Aniyamuzaala James Rwampigi/SMARTlab

UWEZO Youth Empowerment

Matching the mismatch, Social Justice and Young people with learning differences in Rwanda.

The Rwanda social justice project is led by Aniyamuzaala James Rwampigi and UWEZO Youth Empowerment Rwanda in partnership with the SMARTlab. By working together with young people with learning differences in environments outside of formal education systems in Rwanda, this project aims to understand the interactions among young people with learning differences, aspects of their day to day life, and their participation in society including education and youth organisations.

The first phase of the project started with the situation analysis of the young people with learning differences and their environments in Rwanda. Informal interviews and questionnaires, stories and data were gathered from young people with learning differences between the ages of 18 to 30 years old. The young people with learning differences were defined as those who are out of school because their needs are not addressed by the existing formal education system. Data was also gathered from the organisations of and for the young people to find out how they include them in their programmes. The research study report provides evidence of the mismatch between the needs of young people with learning differences and their environments including the formal education system. Education and training institutions do not inclusively design strategies and practices to address their needs. Human and financial resources are limited to address the challenges faced by young people with learning differences.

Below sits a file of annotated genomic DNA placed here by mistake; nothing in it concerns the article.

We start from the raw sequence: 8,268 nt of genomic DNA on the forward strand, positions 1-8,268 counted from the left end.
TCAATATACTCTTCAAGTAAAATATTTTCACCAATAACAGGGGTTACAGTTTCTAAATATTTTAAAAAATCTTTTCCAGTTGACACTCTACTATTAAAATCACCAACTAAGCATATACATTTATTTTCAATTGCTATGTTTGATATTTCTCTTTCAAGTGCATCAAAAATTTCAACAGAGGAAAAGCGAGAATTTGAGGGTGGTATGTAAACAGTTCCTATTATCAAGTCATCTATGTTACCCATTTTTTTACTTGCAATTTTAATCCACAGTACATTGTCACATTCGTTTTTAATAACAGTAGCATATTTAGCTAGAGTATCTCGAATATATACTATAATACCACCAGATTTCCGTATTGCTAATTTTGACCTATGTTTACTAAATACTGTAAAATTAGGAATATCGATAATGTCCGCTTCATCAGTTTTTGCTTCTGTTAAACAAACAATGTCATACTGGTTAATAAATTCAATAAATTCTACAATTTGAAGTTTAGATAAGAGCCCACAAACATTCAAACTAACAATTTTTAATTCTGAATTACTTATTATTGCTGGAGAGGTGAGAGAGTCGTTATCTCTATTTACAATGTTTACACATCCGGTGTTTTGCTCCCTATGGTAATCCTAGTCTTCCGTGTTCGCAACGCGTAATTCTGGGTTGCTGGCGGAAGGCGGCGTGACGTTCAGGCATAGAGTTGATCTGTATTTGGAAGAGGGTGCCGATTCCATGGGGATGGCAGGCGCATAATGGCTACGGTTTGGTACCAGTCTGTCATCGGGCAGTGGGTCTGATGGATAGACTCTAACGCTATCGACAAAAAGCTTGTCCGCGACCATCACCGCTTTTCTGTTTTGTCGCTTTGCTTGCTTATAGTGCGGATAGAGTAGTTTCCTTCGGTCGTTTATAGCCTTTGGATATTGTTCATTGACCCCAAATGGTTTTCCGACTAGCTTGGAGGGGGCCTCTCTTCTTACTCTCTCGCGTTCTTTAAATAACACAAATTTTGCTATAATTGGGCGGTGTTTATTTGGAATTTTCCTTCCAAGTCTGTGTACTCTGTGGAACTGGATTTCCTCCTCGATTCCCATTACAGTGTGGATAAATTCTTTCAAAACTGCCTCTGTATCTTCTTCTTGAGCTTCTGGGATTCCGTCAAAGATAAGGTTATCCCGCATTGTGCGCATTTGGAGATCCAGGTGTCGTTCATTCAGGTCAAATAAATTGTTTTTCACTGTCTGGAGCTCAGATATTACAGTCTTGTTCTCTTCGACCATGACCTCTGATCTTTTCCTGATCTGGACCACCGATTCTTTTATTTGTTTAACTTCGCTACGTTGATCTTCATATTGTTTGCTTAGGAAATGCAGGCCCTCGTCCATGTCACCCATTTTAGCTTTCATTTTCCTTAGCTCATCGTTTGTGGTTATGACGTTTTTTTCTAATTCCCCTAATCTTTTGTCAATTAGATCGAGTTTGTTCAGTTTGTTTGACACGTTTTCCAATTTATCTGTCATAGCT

A photo of a group of young people taken from behind. They are sitting on chairs and in wheelchairs while two people who are gesturing stand in front.

A group of young people gathered for a workshop related to inclusion at UWEZO in Rwanda.

The study recommends the development of inclusive platforms, spaces, guides and tools that facilitate participation of young women, girls and men with learning differences in the development processes and programmes at all levels. Supporting self-advocacy for diverse young people with learning differences in livelihood, health and education programmes is another recommendation of the research study. Advocacy for inclusive policies and initiatives which take into consideration the voices and needs of girls, young women and men with learning differences should be prioritized. The research study initiated a basic training on how to develop a business plan for young people. Follow-up work will include the development of inclusive and accessible training materials for creating a youth-friendly business development plan. Inclusive design training materials for youth organizations, youth cooperatives and young people with learning differences are being created to establish a culture of inclusive practices and inclusion of young people with learning differences in the design, implementation, monitoring and evaluation of policies and programmes at all levels.

Based on the situation analysis research study results, UWEZO, with the support of the IDRC, is working on the development and adaptation of inclusive design guides and training modules relevant to the Rwandan context, which will support the ongoing work of the youth organisations and movements to be more welcoming and inclusive of youth with learning differences.